Business Strategy Navigation – Part 4

Set Objectives

Having adequately assessed the present, embark on the adventure of the future. The most unpredictable and chaotic market environment is navigable with skill and control. A clear vision of your ideal future allows for well-defined, progressive movement.

The elements of a proactive future focus are simple:

  • In general terms, the purpose of any business is to satisfy its stakeholders (this group includes shareholders, customers, executives/ partners, and the community).
  • Your business’ mission is its objective goal, the peak toward which you propel yourself. A mission may be purely financial (“we will achieve billion-dollar annual sales”), product-oriented (“we will develop the most fuel-efficient compact car on the market”), or customer-focused (“we will attain 99% customer retention”). If purpose is your reason for existing in your eyes, mission is your reason for existing in consumers’ eyes.
  • A vision is exactly as it sounds: a mental picture of the way your business will look, feel, and appear once you have fulfilled your mission.

A caveat: Though definition of these terms is necessary, the key to successful navigation of an unpredictable environment is adaptability. Vision can easily change since, as part of the system, it is largely subject to the whims of the environment. According to the Columbia School of Business, strategy should actually serve to “build flexibility into your system…some way of keeping uncertainty alive and kicking.”[i] This requires creativity: the vision must entail and encourage originality.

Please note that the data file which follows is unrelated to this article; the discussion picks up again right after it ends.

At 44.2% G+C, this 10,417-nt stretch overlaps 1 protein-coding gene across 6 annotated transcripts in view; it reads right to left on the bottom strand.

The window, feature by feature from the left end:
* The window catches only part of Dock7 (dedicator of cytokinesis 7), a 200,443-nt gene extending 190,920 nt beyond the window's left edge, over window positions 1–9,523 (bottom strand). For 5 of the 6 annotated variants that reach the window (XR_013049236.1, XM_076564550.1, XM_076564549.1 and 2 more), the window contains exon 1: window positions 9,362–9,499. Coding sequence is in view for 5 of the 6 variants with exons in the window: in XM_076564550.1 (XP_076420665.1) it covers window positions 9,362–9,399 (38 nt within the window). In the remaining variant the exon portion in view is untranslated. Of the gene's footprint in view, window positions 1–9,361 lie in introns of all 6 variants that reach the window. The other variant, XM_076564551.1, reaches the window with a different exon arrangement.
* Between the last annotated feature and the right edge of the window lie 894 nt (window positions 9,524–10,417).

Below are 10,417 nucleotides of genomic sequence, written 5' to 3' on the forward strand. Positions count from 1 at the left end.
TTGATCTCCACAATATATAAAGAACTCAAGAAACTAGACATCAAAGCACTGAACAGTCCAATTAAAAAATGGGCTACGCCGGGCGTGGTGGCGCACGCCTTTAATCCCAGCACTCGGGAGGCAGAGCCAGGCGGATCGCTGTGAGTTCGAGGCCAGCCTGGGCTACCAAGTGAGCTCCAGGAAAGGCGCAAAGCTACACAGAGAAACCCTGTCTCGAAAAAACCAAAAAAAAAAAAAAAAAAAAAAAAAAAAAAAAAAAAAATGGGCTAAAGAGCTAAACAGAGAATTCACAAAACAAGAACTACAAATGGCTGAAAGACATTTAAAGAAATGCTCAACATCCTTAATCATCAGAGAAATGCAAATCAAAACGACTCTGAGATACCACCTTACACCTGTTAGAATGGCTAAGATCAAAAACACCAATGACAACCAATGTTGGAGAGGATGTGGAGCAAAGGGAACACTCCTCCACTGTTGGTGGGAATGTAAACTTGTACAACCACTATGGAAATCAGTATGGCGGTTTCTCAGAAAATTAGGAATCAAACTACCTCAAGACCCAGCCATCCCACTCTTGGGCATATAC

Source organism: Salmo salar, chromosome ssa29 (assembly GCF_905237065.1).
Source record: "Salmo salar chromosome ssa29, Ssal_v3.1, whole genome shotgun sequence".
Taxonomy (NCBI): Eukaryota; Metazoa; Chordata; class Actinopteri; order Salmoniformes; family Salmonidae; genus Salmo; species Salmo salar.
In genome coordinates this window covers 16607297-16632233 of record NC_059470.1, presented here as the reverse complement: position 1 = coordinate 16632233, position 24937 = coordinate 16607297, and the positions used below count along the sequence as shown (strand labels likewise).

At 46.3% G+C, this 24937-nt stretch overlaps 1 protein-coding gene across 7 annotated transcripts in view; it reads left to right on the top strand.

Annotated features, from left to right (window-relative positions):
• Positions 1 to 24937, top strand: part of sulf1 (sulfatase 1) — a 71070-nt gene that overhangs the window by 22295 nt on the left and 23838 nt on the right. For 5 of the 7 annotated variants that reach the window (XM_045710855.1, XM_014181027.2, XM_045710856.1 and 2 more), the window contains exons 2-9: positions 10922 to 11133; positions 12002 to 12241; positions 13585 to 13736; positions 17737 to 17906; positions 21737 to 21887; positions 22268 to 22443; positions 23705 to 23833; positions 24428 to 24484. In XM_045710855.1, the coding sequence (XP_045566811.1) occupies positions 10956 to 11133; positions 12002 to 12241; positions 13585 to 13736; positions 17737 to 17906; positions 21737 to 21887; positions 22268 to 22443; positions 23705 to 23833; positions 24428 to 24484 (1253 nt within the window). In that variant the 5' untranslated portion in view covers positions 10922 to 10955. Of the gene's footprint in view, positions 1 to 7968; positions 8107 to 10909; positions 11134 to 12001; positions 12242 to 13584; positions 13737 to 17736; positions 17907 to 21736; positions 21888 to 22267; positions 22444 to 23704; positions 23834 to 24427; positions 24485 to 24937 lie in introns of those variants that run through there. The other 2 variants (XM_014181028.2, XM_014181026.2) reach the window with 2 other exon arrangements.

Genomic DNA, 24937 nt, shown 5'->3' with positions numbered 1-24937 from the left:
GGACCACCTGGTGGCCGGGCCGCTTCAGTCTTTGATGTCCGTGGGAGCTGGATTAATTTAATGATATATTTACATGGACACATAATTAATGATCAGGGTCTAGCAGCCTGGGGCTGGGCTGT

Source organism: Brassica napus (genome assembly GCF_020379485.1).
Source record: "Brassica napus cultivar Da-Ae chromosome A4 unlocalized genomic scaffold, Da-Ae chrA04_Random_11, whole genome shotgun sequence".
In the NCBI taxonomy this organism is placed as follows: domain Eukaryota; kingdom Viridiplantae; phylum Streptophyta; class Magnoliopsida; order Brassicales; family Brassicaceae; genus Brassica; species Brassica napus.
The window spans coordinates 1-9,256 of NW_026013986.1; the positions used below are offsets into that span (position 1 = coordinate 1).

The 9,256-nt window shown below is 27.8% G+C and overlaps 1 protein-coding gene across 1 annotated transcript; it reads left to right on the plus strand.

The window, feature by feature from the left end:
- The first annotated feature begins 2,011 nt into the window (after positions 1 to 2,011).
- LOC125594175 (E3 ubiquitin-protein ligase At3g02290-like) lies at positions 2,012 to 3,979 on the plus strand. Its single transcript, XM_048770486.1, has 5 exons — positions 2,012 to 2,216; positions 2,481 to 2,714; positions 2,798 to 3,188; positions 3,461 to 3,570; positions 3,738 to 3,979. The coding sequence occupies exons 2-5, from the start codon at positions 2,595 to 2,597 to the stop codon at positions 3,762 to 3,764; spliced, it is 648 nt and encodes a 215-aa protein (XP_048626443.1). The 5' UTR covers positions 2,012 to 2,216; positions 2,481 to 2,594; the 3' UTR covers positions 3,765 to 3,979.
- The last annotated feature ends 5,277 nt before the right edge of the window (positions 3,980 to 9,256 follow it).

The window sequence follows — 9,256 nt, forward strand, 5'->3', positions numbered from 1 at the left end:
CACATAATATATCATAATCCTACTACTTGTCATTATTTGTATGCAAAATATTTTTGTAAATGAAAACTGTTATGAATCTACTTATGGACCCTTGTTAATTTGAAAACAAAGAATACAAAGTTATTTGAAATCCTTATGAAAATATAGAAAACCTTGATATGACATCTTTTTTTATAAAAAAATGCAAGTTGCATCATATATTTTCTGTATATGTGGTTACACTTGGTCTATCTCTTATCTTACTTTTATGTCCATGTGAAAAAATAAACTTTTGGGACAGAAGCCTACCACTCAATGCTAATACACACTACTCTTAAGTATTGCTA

Next Time We’ll begin part one of “The Ride: The future Trends and Strategy.”

  1. [i] Lawrence M. Fisher, “The State of Strategy, 2001,” strategy + business Online (1Q 2001).

Competitive Advantage: Building and Managing Intellectual Property – Part 4

What to Do With it Now

The true beauty of intellectual capital management lies in its implementation. First and foremost, recognize that—unlike structural, physical, and monetary capital—intellectual capital is people-dependent. Brook Manville and Nathaniel Foote note that “executing a knowledge-based strategy is not about managing knowledge; it’s about nurturing people with knowledge.”[i] The first step toward “nurturing” management is trust of employees and of their knowledge-building practices. Encourage collaboration and group innovation among employees. In order to make this work (among humans, who tend toward selfish hoarding), create a culture of sharing, not of competition. Knowledge silos are deadly:

Knowledge, unlike information, grows healthily only when it is debated, massaged, and passed around.

Stewart’s basic intellectual capital policy closely mirrors Strategy International’s fundamental strategic concept. Stewart encourages executives to DNA:1

  • Define. Why does your business exist? (See the white paper “Strategic Navigation” for descriptions of purpose, mission, and vision, which together comprise a business’s self-definition.)